Due to heavy regulations, maintained to avoid economical breakdown scenarios from the past, banks and insurance firms must be able to explain how they made their decisions (especially when things go wrong). Referring to predictions made by a “black box” AI is therefore not an option. 

As early adopters of the digital transformation, banks and insurance companies prefer AI to be built on a ‘white box’ concept. If AI is ever going to be accepted by regulatory authorities, it should be transparent and explainable. Bankers and insurers should be able to explain any  AI-based decision. There shouldn’t be any difference with data analyzed by humans.

Building explainable AI is far from trivial, due to the mathematical complexity at the heart of its algorithms. I think none of the sessions tackled this issue in a substantiated and satisfactory way. 

As early adopters of the digital transformation, banks and insurance companies prefer AI to be built on a ‘white box’ concept. If AI is ever going to be accepted by regulatory authorities, it should be transparent and explainable.
Benjamin De Leeuw

Building explainable AI is far from trivial, due to the mathematical complexity at the heart of its algorithms. I think none of the sessions tackled this issue in a substantiated and satisfactory way. 

The following solutions were suggested:

#1 Use open source AI algorithms 

Open-source algorithms are developed from a community perspective and do not have a specific business goal in mind. They solely intend to implement the most up-to-date state of scientific research on AI and are generally not biased by commercial drivers. If needed, the mathematics underlying open-source AI libraries can be analyzed and backtracked by regulatory instances up to any level of detail.    

#2 Learn to understand what are valid data sources 

Data scientists should be trained in preprocessing and modeling data that is fed to an AI in such a way that the data displays statistical relevance (based on experience and lessons learned from the past) and biased conclusions can be avoided or corrected. 

A recent example of a biased AI conclusion is the prediction of ideal job applicant profiles by Amazon. The company used an AI that was fed historical data on the success and retention rates of applicants from the past. Since the larger part of these applicants were male subjects, the AI concluded that the ideal candidate for the Amazon workforce would be male. This result is biased because the rather arbitrary historical consequences of a regional or company culture are, or should be, on a humanistic and logical ground, irrelevant when scanning what kind of applicants are fit for the job.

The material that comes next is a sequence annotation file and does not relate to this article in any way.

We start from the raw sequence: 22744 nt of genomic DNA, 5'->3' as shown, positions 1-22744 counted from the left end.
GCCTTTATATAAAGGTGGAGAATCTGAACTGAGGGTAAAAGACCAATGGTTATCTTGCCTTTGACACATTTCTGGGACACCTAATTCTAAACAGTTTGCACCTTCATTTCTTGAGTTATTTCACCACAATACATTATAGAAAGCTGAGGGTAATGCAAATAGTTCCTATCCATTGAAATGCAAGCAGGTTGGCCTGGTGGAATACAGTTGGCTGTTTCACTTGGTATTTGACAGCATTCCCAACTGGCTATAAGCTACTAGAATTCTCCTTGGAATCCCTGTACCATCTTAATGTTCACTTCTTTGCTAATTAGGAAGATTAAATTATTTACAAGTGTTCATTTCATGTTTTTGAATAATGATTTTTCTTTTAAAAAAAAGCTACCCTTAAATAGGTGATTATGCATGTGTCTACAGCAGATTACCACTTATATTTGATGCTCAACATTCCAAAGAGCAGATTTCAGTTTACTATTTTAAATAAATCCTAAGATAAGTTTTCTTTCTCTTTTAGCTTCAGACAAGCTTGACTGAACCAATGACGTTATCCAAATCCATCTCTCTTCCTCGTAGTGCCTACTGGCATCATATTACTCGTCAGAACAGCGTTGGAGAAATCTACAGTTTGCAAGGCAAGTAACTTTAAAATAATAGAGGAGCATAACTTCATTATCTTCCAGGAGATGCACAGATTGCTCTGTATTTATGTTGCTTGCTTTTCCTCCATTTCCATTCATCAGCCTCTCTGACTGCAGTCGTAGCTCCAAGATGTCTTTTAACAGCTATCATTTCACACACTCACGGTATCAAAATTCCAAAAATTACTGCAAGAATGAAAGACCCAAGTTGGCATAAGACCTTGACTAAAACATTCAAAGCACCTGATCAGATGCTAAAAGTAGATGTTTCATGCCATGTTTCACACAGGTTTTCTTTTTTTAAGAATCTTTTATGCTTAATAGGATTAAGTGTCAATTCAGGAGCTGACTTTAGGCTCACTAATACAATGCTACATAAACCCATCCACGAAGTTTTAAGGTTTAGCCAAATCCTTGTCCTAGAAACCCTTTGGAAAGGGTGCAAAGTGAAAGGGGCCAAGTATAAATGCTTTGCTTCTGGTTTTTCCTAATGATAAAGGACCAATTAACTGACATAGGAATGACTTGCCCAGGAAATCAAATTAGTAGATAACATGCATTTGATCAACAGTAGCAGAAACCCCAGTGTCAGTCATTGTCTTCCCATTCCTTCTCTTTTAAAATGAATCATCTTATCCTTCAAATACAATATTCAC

#3 Install responsibility by default 

Secure data is the kingpin of company processes and strategy, obfuscated or encrypted when personal data e.g. is shared with other parties. Transparent communication on which data is gathered for what reason, who is responsible for it, and how it will be used, can show a willingness to the general public and to regulation authorities specifically, that data is handled responsibly. 

#4 Valorize old data models 

Old data models do not become irrelevant when introducing AI. These old models frequently contain insights and business acumen from over decades. Instead of throwing them away, incorporate them into the AI data models. Arguably, this view conflicts with the statement that companies should not improve their processes, but rather build them anew from the ground up.

#5 Bring human and AI together

If the humans working with AI do not understand it, ‘consumers’ will not trust AI-generated or produced outcome, especially when those people are part of a regulatory instance. 

#6 Cooperate closely with regulatory instances 

Regulation can drive innovation and enhance understanding of what is going on inside AI technology. Though conference participants did not elaborate on this topic, the innovation at stake could imply the ability to display the evolution of an AI through reports or user interfaces in a comprehensible fashion.   

It seems that there is not really anything else that can be done at this moment. Arguably, regulatory instances are willing to accept these solutions, as testified by some of the speakers. 

Consider, however, this catchphrase I heard during one of the talks:

Not all black-box AI is necessarily unreasonable, and not all white-box AI is necessarily reasonable.

Next installment: 

  • Ethics, Responsibility, Regulation, and Protection
  • Succesful AI Deployment
  • Bank versus Fintech

 

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The author of this articleBenjamin De Leeuw - Project Manager CFO Services